Well, ladies and gentlemen, it’s that dreaded time of year again: final projects, essays and, dare I say it, exams. But a busy semester does not have to equal a mental breakdown. Here are some tips and tricks to help keep you cool, calm and relaxed. Warning: Use in moderation! Too much fun may lead to severe procrastination.
• Release your inner superstar. Take a 30-minute break from studying, turn up some tunes and come up with a cheesy dance. Perform it for anyone that’s willing to watch. Some of my personal recommendations for song choices: “Kung Fu Fighting,’ “Jump On It,” and “Time Warp.” This is bound to generate excessive laughter, which releases endorphins in your body, making you happier. You’ll be able to clear your head and start fresh.
• Reward yourself. For every two chapters you cover, or for every two pages of an essay that you write, indulge in your favourite TV show, or well, whatever’s on for you night owls (infomercials, anyone?). This gives you the motivation to plow through because then you have something to look forward to.
• Avoid people that you know will just give you extra stress: bosses, little siblings (or big siblings), an annoying friend, that guy who cut you off in the parking lot. You catch my drift.
• Let your inner child play. Gather some friends and play a fun game like Twister or Taboo. If we’re fortunate enough to be blessed with warm weather, head outside for a traditional game of Tag or toss a Frisbee around (yes, you can still pick one up at your local dollar store). The fresh air will wake you up and give you a natural energy boost. Or try getting creative: we all remember how nice it was to sit down and just colour.
• Pent up frustration? Three steps to relief: pick up pillow; hold to face (make sure you can still breathe); scream, adjusting volume as needed. This will help to release those bad, bad feelings that we just need to get out sometimes, before you take it out on your poor roommate or any other unfortunate soul that may cross your path.
• Step away from the computer: no Facebook, no MSN, no YouTube, or whatever other websites you use to distract yourself. The break from the glowing screen will give both your eyes and your mind some time to rest.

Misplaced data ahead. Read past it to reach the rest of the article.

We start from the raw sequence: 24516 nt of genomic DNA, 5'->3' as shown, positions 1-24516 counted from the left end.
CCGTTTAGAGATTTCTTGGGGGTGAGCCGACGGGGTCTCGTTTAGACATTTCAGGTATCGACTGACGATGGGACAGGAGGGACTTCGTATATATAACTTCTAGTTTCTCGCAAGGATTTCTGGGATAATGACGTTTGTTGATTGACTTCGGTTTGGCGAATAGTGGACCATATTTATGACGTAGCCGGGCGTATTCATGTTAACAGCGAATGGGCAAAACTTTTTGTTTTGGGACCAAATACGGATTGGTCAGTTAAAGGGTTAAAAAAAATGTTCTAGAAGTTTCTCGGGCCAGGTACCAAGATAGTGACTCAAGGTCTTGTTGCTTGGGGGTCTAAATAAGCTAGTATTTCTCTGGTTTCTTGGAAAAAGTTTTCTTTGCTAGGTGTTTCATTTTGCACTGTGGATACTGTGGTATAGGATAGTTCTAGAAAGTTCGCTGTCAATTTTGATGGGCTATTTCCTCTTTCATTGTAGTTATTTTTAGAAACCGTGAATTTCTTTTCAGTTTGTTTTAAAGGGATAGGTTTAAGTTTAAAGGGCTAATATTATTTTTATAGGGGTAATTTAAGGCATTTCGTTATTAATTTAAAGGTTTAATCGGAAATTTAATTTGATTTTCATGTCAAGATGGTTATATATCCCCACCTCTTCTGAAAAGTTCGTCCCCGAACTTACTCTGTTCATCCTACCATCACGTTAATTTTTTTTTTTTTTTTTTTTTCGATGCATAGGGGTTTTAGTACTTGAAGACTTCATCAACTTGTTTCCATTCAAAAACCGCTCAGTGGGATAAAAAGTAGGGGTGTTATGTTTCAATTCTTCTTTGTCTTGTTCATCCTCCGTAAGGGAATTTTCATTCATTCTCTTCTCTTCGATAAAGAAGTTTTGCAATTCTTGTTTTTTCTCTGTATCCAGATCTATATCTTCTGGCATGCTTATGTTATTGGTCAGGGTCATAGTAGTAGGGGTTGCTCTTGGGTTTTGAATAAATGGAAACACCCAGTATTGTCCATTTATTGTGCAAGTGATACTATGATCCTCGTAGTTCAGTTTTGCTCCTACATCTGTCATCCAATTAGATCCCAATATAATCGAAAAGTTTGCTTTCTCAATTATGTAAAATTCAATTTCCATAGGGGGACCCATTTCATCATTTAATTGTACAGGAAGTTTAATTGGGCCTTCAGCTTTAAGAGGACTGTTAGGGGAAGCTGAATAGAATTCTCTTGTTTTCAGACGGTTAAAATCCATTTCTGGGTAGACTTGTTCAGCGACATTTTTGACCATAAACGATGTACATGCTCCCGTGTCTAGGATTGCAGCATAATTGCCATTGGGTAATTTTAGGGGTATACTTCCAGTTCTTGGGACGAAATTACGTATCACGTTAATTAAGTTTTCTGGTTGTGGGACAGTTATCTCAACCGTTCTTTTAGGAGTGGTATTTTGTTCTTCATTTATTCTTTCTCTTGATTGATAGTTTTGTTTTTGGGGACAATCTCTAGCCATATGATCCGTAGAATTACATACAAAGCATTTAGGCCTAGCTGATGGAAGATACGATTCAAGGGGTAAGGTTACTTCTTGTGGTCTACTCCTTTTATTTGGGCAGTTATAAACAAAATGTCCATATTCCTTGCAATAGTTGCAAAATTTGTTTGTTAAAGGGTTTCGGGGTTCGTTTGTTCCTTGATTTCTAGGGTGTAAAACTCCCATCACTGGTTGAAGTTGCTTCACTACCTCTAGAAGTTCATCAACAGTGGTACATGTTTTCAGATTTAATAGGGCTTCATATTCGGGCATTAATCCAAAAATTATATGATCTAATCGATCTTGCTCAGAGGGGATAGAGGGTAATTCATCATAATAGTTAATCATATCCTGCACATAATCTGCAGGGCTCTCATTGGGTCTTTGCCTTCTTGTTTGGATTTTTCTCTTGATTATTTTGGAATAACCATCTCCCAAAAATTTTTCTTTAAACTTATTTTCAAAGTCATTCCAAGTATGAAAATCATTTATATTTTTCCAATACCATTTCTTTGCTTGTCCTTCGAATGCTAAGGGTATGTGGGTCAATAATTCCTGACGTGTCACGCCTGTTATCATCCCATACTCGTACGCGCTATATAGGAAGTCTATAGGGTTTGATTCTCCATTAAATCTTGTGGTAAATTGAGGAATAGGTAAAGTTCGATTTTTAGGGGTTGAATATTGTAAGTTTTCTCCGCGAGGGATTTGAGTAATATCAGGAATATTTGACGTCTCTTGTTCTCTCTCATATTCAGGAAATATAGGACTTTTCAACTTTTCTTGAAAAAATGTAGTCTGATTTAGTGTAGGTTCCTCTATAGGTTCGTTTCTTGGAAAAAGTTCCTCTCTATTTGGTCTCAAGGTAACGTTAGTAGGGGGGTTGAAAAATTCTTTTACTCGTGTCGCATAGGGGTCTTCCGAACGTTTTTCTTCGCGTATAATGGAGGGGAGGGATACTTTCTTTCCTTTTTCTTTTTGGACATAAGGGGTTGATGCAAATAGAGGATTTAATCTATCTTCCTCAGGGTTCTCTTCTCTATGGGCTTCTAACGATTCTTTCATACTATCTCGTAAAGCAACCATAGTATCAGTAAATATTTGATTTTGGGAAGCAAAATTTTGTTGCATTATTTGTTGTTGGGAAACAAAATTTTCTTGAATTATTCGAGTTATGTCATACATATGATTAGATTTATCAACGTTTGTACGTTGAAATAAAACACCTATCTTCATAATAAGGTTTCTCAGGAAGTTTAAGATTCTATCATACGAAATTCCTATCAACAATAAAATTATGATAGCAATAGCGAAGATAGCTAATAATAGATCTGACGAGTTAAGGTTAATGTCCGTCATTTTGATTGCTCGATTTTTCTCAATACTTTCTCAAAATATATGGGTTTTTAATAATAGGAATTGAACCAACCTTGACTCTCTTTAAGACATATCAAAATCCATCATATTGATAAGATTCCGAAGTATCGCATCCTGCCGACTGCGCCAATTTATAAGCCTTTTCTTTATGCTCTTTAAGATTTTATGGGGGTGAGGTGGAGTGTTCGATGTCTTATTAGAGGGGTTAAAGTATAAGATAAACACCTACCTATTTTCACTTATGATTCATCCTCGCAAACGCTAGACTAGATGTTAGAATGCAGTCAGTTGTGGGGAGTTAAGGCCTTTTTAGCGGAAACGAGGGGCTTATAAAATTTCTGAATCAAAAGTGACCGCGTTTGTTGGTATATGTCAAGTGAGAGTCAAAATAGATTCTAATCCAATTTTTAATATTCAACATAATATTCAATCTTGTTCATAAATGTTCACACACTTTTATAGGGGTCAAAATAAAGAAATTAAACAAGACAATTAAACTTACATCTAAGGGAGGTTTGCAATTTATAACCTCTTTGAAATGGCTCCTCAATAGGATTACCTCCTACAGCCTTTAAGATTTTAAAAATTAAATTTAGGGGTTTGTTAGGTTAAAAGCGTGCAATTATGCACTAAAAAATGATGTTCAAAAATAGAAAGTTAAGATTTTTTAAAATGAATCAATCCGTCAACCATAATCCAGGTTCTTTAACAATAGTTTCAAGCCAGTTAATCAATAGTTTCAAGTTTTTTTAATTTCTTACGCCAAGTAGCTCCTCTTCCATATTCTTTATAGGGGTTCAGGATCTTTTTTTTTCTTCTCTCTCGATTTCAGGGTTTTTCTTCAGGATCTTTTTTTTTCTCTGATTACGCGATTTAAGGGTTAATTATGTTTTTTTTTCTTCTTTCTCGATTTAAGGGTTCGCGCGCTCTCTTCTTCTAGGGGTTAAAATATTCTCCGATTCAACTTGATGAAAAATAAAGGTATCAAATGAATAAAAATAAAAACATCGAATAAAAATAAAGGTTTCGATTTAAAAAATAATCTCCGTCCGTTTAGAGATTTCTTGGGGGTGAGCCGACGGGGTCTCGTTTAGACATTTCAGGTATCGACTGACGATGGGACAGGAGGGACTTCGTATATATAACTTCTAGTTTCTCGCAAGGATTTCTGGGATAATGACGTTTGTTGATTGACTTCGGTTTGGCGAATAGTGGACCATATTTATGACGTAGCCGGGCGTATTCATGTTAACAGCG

• Sleep is a wonderful thing. Consuming large amounts of coffee or energy drinks may give you that temporary boost you need at first but you will crash. Your body needs an average of 7 to 8 hours of sleep to function normally. In other words, it’s great staying up all night studying but useless if you sleep through the exam the next morning.
• Please your tummy. Keep precut vegetables like carrots and celery sticks, or fruits like apple or orange slices in a baggy in the refrigerator. Sounds like rabbit food? Well, those veggie-eaters are probably a lot calmer than you are. Having healthy snack food on hand will stop you from grabbing that bag of greasy (and fattening) potato chips. (Tip: sprinkling lemon juice on apple slices will stop them from browning)
• Breathe. In a frantic rush to get things done, we often forget to just breathe. Stop what you’re doing for a moment. Inhale and count to 20. Exhale slowly. This will slow your heart rate down and allow you to think more clearly. You’ll probably end up remembering more too.
Here’s what some of your fellow students had to say about how they cope with the stress of yet another closing semester:
“I play video games. It’s a good distraction. You can just kind of forget about what’s going on. You don’t have to think about what you’re stressed out about…as long as you can keep it in context. Don’t let it consume your life and realize you have other shit to do as well.” – Russell Cook
“Make time for home and take myself away from my environment. Have some ‘me time’ and step back to take a look at the overall picture…things aren’t usually as bad as they seem are manageable.” – Tara Madlensky
“Well working out helps. But that’s not really what I’d do. I guess I listen to music and just try to forget about what’s bugging me, try to drift into my own world for a little bit, forget about everything.” – Sherwin Shams
“Finding time for yourself is essential, not time for yourself to do work but time to be yourself and do something fun to unload your brain.” – Ashlee Smith